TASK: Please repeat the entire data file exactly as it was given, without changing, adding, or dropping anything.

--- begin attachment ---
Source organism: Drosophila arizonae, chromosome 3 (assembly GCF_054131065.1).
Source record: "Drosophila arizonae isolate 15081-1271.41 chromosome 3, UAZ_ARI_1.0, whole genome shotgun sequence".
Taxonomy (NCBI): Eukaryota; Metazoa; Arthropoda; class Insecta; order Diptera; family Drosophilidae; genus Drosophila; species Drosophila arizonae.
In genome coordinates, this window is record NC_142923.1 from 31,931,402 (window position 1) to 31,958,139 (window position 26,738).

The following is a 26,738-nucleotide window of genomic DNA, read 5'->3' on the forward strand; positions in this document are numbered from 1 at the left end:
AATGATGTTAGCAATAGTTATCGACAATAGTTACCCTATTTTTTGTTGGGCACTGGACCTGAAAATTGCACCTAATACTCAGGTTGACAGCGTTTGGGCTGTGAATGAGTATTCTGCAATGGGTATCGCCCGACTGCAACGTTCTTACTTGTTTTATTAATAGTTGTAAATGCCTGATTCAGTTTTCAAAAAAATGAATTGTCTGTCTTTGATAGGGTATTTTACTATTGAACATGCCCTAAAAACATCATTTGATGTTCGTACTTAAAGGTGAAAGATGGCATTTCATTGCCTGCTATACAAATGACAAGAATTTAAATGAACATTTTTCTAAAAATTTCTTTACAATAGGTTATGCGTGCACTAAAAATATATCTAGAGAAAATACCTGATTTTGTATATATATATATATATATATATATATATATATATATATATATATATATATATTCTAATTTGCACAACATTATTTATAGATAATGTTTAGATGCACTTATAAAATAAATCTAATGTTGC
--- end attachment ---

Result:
Source organism: Drosophila arizonae, chromosome 3 (assembly GCF_054131065.1).
Source record: "Drosophila arizonae isolate 15081-1271.41 chromosome 3, UAZ_ARI_1.0, whole genome shotgun sequence".
Taxonomy (NCBI): Eukaryota; Metazoa; Arthropoda; class Insecta; order Diptera; family Drosophilidae; genus Drosophila; species Drosophila arizonae.
In genome coordinates, this window is record NC_142923.1 from 31,931,402 (window position 1) to 31,958,139 (window position 26,738).

The following is a 26,738-nucleotide window of genomic DNA, read 5'->3' on the forward strand; positions in this document are numbered from 1 at the left end:
AATGATGTTAGCAATAGTTATCGACAATAGTTACCCTATTTTTTGTTGGGCACTGGACCTGAAAATTGCACCTAATACTCAGGTTGACAGCGTTTGGGCTGTGAATGAGTATTCTGCAATGGGTATCGCCCGACTGCAACGTTCTTACTTGTTTTATTAATAGTTGTAAATGCCTGATTCAGTTTTCAAAAAAATGAATTGTCTGTCTTTGATAGGGTATTTTACTATTGAACATGCCCTAAAAACATCATTTGATGTTCGTACTTAAAGGTGAAAGATGGCATTTCATTGCCTGCTATACAAATGACAAGAATTTAAATGAACATTTTTCTAAAAATTTCTTTACAATAGGTTATGCGTGCACTAAAAATATATCTAGAGAAAATACCTGATTTTGTATATATATATATATATATATATATATATATATATATATATATATATATATATTCTAATTTGCACAACATTATTTATAGATAATGTTTAGATGCACTTATAAAATAAATCTAATGTTGC